A “very aggressive” three-foot-long crocodile was found inside a cardboard box left in the parking lot of a Melville office building Tuesday, officials said.

The unusual discovery was made at about 11 a.m. at 25 Melville Park Road following an anonymous call to the Town of Huntington Animal Shelter, according to Suffolk County SPCA Chief Roy Gross.

The worker who took the call was suspicious at first, Gross said, because hoaxes are not uncommon in their experience. But when the shelter employee went to investigate the box in the parking lot of the industrial area, it had a crocodile inside it.

Gross noted the crocodile was feisty, and difficult at first to corral. But the crocodile was safely captured and transported to the animal shelter before it was turned over to the Suffolk SPCA.

Since crocodiles and similar reptiles like alligators grow at a rate of one foot each year, Gross believes the fanged crocodile is 3 years old.

He speculated that its former owner had purchased the reptile when it was young but could not care for it as it grew older, and decided to abandon it. After several years as pets, crocodiles, like alligators, can become “very difficult to handle,” Gross noted.

The Suffolk SPCA chief has been vocal in recent months about the risks of owning dangerous reptiles. Long Island has seen a slew of alligators over the past two years. This year alone, the Suffolk SPCA has received at least four calls regarding the crocodilian species—which includes crocodiles, caimans, and alligators. This is the first crocodile discovery Gross can recall in years, he said.

Crocodiles and alligators are illegal to own in New York State.

Suffolk SPCA Chief Roy Gross holding an "aggressive" crocodile captured in Melville. Suffolk SPCA Chief Roy Gross holding “aggressive” crocodile found in Melville. (Photo credit: Suffolk SPCA)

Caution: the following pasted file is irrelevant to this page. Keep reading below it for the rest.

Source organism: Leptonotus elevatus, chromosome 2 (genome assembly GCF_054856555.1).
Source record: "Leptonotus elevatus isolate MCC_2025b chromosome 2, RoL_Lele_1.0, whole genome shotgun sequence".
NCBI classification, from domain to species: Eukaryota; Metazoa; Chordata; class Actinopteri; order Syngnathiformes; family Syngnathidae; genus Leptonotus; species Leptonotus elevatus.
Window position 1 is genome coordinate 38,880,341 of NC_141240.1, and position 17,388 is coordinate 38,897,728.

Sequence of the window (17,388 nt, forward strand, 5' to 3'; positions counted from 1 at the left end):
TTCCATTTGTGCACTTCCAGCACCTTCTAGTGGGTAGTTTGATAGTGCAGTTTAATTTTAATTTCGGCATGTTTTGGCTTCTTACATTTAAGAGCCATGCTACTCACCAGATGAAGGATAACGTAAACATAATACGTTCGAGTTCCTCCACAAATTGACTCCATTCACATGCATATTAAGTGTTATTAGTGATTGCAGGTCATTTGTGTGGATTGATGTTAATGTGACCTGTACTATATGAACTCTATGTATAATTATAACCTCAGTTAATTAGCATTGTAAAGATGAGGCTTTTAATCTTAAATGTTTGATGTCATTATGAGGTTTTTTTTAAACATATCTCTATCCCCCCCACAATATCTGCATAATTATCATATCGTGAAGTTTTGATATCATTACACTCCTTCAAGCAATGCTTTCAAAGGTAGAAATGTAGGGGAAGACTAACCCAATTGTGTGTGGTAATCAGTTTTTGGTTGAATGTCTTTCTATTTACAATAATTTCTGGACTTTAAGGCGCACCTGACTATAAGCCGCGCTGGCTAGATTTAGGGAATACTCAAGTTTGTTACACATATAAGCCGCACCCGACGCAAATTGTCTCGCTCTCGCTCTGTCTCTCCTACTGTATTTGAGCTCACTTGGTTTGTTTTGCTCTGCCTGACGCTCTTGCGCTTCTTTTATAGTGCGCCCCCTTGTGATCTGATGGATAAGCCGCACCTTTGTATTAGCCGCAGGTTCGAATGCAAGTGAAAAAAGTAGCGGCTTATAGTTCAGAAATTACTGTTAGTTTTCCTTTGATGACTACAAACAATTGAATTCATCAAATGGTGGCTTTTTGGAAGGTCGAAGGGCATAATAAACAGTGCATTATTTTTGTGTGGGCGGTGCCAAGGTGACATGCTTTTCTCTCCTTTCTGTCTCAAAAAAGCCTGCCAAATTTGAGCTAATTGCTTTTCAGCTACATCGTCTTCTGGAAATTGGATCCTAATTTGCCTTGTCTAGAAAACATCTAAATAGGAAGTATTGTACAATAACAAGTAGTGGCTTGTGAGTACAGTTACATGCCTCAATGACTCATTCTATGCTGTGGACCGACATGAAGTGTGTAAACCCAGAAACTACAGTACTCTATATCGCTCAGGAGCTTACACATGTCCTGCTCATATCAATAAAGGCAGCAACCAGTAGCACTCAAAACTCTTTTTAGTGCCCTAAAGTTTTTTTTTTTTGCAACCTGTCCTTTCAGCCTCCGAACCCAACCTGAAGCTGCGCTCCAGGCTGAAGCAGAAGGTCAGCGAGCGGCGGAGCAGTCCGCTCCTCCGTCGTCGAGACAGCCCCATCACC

The Suffolk County SPCA will be pursuing criminal charges, Gross said. If the person who left the reptile menace in Melville is identified and arrested, he or she could face charges of abandonment and endangering the public with a wild animal, which combined carry a penalty of one year in jail or a $1,000 fine. The New York State Department of Environmental Conservation could also charge the person who abandoned the croc with possessing an illegal reptile, Gross said.

A joint investigation by the Suffolk SPCA and DEC police officers has been opened, Gross said.

The Suffolk SPCA is offering a $1,000 reward for information leading to the arrest and conviction of whoever is responsible. Anyone with any information is asked to call the agency at 631-382-7722.

Gross said if the person responsible had called his organization instead of abandoning the reptile in the parking lot he’d consider it amnesty and would not be pressing charges.

“It’s unfortunate that people still get these animals illegally,” Gross lamented.

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